Observe the evaporation of atmospheric helium from a giant planet

It has been predicted for more than 15 years that helium would be one of the most easily detectable gases in giant exoplanets. The reason is clear, helium is the second most common element in the universe, after hydrogen; and it is also one of the main constituents of the planets Jupiter and Saturn in our Solar System. However, the detection of helium in exoplanets is not an easy task.

The study that is now published in Science and that is signed by researchers of different nationalities, among them scientists from the Center for Astrobiology (CAB, CSIC-INTA), has managed to detect the elusive helium in the atmosphere of the giant exoplaneta WASP-69b and obtain information about the speed of the helium atoms that they abandon the planet's gravitational field and the length of the tail they produce.

The detection was possible thanks to the CARMENES instrument, a spectral spectrograph of high spectral resolution developed by a consortium of German and Spanish institutes, among which is the Astrobiology Center. CARMENES was initially designed to detect exoplanets and not to investigate their atmospheres, so this finding "has been a very pleasant surprise and makes the instrument one of the world leaders in exoplanetary sciences", comments José Antonio Caballero, CAB researcher and co-author of the study.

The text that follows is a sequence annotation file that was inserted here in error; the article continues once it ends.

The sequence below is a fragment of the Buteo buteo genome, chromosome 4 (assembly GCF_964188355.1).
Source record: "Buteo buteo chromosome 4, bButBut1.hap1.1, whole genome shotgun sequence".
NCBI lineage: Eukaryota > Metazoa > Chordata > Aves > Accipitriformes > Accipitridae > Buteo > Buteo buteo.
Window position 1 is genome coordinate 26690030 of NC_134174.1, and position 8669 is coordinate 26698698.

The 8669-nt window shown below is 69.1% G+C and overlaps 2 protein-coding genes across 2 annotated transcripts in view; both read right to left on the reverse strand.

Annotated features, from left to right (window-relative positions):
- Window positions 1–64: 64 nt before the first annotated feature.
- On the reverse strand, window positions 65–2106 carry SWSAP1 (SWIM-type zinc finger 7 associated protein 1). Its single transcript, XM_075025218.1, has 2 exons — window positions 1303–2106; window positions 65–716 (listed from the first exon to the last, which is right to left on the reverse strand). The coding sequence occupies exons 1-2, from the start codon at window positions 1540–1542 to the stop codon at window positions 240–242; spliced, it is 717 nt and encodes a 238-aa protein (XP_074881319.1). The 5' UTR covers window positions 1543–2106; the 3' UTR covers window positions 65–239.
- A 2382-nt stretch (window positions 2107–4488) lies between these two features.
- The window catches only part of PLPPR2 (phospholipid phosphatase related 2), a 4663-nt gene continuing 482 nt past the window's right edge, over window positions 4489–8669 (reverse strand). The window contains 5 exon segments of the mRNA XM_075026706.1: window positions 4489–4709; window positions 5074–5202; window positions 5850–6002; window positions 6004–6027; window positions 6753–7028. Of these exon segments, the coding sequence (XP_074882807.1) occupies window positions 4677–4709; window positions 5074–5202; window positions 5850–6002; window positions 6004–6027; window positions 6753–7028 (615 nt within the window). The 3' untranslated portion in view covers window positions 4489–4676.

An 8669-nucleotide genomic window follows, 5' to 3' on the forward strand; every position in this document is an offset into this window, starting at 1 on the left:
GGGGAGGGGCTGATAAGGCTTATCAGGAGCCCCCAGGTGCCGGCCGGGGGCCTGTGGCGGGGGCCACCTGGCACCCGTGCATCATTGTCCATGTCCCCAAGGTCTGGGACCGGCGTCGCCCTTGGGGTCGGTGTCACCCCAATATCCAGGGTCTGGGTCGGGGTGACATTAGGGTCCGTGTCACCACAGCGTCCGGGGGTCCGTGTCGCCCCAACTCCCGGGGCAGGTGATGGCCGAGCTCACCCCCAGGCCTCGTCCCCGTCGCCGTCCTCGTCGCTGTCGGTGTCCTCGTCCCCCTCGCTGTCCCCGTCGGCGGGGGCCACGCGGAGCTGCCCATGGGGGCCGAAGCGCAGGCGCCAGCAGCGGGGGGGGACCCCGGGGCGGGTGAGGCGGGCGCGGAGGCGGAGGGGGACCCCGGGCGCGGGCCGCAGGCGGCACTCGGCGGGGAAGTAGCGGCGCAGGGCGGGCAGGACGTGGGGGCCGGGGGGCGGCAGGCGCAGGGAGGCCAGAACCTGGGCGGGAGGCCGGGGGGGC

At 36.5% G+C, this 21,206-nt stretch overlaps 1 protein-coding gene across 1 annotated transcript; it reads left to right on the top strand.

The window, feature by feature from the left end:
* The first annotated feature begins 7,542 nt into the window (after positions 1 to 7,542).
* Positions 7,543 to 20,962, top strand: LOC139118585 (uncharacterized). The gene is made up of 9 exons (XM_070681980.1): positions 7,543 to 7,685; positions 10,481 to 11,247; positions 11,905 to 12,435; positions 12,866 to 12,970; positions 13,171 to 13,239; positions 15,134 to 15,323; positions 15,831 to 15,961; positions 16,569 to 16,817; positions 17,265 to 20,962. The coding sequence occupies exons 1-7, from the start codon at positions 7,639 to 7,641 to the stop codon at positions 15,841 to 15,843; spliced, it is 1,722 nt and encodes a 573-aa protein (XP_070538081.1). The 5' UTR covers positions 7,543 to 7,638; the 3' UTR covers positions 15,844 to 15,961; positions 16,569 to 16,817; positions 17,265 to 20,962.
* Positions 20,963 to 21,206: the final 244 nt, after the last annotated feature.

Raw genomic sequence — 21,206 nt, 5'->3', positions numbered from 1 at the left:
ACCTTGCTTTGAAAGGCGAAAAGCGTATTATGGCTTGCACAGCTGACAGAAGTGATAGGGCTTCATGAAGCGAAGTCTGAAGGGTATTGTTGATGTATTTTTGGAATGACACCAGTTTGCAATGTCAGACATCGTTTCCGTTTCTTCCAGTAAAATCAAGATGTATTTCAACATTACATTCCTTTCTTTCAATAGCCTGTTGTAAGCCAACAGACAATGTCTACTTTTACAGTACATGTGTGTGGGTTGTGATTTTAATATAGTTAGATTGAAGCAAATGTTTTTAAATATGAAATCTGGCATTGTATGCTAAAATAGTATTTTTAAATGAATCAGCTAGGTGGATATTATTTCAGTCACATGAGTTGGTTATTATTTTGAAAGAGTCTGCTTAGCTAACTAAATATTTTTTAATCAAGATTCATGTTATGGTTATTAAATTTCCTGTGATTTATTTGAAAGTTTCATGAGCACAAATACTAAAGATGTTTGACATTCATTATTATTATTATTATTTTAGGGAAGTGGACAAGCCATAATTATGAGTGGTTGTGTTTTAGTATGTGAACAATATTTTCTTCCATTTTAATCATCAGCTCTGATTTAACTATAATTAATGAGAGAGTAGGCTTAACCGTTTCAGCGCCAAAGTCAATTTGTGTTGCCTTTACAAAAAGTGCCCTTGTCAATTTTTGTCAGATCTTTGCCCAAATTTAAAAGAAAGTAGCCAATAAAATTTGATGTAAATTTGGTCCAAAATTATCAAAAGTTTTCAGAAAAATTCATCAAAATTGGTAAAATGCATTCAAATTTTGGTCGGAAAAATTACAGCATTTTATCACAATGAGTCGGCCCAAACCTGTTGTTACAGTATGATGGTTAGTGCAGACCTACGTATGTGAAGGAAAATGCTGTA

In addition to this finding, the study also includes the analysis of four other planets of similar size. These are the hot exoplanets HD189733b and HD209458b, which have a mass similar to that of Jupiter the extremely hot giant planet KELT-9b and the warm exoplanet GJ463b, the size of Neptune. The analysis does not show helium exospheres around the last three, which challenges the previous theoretical predictions. The warm Jupiter HD189733b, on the other hand, shows a strong absorption of helium, although in this case it does not form a tail but a wrap around the planet. "Not only do we see the helium line, we can also explain the physical reasons why it is detected on some planets and why not on the others, due to the intense high energy radiation (X-rays and extreme ultraviolet radiation). coming from the star, if it does not reach enough intensity you can not see the line ", explains Jorge Sanz Forcada, CAB researcher and co-author of the study. The detection of the helium line "opens an important window for the study of the outer layers of atmospheres of low-density planets, allowing a better physical characterization of the planetary systems neighboring ours," says María Rosa Zapatero Osorio, CAB researcher and member of the research team.

This new line of study will allow to astrophysicists dedicated to the characterization of exoplanet atmospheres compare, in the coming years, the processes of evaporation in a wide sample of planets; and answering questions like their planets with an ultra-short orbital period are, in reality, evaporated cores of ancient hot Jupiters.

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Figure: artistic representation of WASP-69b in which the tail is observed planetary formed by helium particles. © Gabriel Pérez Díaz (IAC)

 

Fuente: UCC-CAB

 

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